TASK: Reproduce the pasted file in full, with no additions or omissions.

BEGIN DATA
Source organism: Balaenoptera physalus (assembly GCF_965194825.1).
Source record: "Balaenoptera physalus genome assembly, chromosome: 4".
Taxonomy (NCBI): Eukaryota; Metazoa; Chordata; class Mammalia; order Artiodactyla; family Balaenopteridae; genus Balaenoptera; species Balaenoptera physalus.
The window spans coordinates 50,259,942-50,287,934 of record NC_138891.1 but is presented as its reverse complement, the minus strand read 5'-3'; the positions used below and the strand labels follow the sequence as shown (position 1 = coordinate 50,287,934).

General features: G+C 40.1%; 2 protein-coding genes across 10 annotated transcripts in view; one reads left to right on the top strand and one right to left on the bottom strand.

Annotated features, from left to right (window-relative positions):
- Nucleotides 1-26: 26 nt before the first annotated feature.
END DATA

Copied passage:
Source organism: Balaenoptera physalus (assembly GCF_965194825.1).
Source record: "Balaenoptera physalus genome assembly, chromosome: 4".
Taxonomy (NCBI): Eukaryota; Metazoa; Chordata; class Mammalia; order Artiodactyla; family Balaenopteridae; genus Balaenoptera; species Balaenoptera physalus.
The window spans coordinates 50,259,942-50,287,934 of record NC_138891.1 but is presented as its reverse complement, the minus strand read 5'-3'; the positions used below and the strand labels follow the sequence as shown (position 1 = coordinate 50,287,934).

General features: G+C 40.1%; 2 protein-coding genes across 10 annotated transcripts in view; one reads left to right on the top strand and one right to left on the bottom strand.

Annotated features, from left to right (window-relative positions):
- Nucleotides 1-26: 26 nt before the first annotated feature.